Title of Oral/Poster Presentation

The Political, Religious, and Legal Justifications of the Morrisite War

Presenter Information

Tyler ThomasFollow

Class

Article

Department

History

Presentation Type

Oral Presentation

Abstract

In 1862, a religious and political challenge shook the foundations of the Utah Territory. A man named Joseph Morris claimed to be the new prophet and revelator of the Church of Jesus Christ of Latter Day Saints, or Mormon Church. This challenged the position held by church President Brigham Young. Morris gathered his followers into a small town called South Weber, north of the territorial capital of Salt Lake City. After breaking territorial law by holding captive several men who had attempted to leave the new Morrisite Church, a posse was sent to arrest Morris and free the prisoners. The Morrisites were captured and taken to Salt Lake City, but only after a three day siege that resulted in the deaths of Joseph Morris, two posse members and several of his followers. This paper will examine the events and the political and religious environment that led to the war. It will identify the worries of the United States government, embroiled in a civil war, and concerned over the possible succession of territories in the west. The paper will examine the rise of the Morrisites and the legal case for the mostly Mormon posse's attack. It will present the reasons for Morrisite and U.S. government suspicion of the Mormons, probing the possibility of political collusion and religious persecution in Utah and their extra-legal benefits to Mormon power. The paper will also present the Mormon side of the story, from Mormon preoccupation with law and order, stemming from their own suffering of persecution, to the importance of getting statehood for Utah. The object of the paper is to set the record straight concerning the conflict's depiction as a religious war. Instead, it is presented as a political and legal struggle within the Utah territory, one with national significance in the chaotic politics of Civil War America.

Start Date

4-9-2015 9:00 AM

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Apr 9th, 9:00 AM

The Political, Religious, and Legal Justifications of the Morrisite War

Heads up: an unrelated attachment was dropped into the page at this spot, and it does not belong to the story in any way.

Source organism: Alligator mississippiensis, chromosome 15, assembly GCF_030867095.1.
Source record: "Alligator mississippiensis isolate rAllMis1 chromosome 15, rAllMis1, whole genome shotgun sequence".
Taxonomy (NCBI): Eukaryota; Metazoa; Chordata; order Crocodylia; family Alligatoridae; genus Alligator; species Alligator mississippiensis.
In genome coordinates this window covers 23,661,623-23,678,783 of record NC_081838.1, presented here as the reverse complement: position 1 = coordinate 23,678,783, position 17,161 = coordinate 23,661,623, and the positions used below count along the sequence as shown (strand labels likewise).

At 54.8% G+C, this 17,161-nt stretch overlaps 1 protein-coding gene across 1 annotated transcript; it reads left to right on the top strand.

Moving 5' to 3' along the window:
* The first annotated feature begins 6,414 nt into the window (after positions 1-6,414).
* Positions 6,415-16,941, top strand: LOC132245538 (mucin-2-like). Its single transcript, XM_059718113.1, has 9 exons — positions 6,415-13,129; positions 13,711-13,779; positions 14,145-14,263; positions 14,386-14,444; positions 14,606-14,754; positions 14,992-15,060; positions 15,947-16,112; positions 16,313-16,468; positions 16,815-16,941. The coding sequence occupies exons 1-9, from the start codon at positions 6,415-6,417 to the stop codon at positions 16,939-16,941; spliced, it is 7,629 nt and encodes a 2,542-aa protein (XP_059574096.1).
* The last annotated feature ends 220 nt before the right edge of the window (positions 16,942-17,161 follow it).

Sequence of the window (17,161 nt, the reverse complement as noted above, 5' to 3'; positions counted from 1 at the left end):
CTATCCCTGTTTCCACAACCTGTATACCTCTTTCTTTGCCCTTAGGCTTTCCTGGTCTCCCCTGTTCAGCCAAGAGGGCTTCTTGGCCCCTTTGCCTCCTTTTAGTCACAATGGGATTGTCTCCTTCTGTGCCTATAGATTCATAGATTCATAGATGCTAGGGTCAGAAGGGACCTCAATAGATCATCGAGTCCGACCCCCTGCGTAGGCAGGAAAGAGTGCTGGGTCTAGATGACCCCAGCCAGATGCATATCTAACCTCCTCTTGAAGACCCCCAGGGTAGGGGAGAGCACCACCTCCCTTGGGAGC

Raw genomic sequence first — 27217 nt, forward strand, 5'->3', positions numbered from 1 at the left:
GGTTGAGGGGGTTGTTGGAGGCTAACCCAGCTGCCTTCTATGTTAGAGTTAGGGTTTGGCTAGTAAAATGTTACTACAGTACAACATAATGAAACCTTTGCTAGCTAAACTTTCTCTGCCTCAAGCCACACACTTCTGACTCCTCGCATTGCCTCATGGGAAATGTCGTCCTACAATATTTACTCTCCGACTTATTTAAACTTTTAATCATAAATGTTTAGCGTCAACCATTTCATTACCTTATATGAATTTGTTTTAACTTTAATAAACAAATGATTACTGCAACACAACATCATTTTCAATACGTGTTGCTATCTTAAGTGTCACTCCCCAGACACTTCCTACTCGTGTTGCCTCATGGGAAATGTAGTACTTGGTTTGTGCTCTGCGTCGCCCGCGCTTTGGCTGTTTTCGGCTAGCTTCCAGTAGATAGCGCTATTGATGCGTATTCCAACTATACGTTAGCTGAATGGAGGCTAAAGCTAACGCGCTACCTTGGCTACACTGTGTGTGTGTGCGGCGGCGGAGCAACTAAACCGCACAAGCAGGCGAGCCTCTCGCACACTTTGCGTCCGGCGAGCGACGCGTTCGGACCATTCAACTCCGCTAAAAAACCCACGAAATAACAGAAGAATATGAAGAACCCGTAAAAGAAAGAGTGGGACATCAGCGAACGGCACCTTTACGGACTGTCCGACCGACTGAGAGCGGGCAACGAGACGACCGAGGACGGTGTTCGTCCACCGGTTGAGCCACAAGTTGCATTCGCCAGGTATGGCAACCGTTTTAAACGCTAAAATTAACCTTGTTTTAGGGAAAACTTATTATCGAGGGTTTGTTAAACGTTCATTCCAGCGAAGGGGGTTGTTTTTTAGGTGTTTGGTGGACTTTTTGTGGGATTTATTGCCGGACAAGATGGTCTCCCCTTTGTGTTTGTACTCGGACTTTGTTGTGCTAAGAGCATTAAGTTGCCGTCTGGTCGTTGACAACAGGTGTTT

In 1862, a religious and political challenge shook the foundations of the Utah Territory. A man named Joseph Morris claimed to be the new prophet and revelator of the Church of Jesus Christ of Latter Day Saints, or Mormon Church. This challenged the position held by church President Brigham Young. Morris gathered his followers into a small town called South Weber, north of the territorial capital of Salt Lake City. After breaking territorial law by holding captive several men who had attempted to leave the new Morrisite Church, a posse was sent to arrest Morris and free the prisoners. The Morrisites were captured and taken to Salt Lake City, but only after a three day siege that resulted in the deaths of Joseph Morris, two posse members and several of his followers. This paper will examine the events and the political and religious environment that led to the war. It will identify the worries of the United States government, embroiled in a civil war, and concerned over the possible succession of territories in the west. The paper will examine the rise of the Morrisites and the legal case for the mostly Mormon posse's attack. It will present the reasons for Morrisite and U.S. government suspicion of the Mormons, probing the possibility of political collusion and religious persecution in Utah and their extra-legal benefits to Mormon power. The paper will also present the Mormon side of the story, from Mormon preoccupation with law and order, stemming from their own suffering of persecution, to the importance of getting statehood for Utah. The object of the paper is to set the record straight concerning the conflict's depiction as a religious war. Instead, it is presented as a political and legal struggle within the Utah territory, one with national significance in the chaotic politics of Civil War America.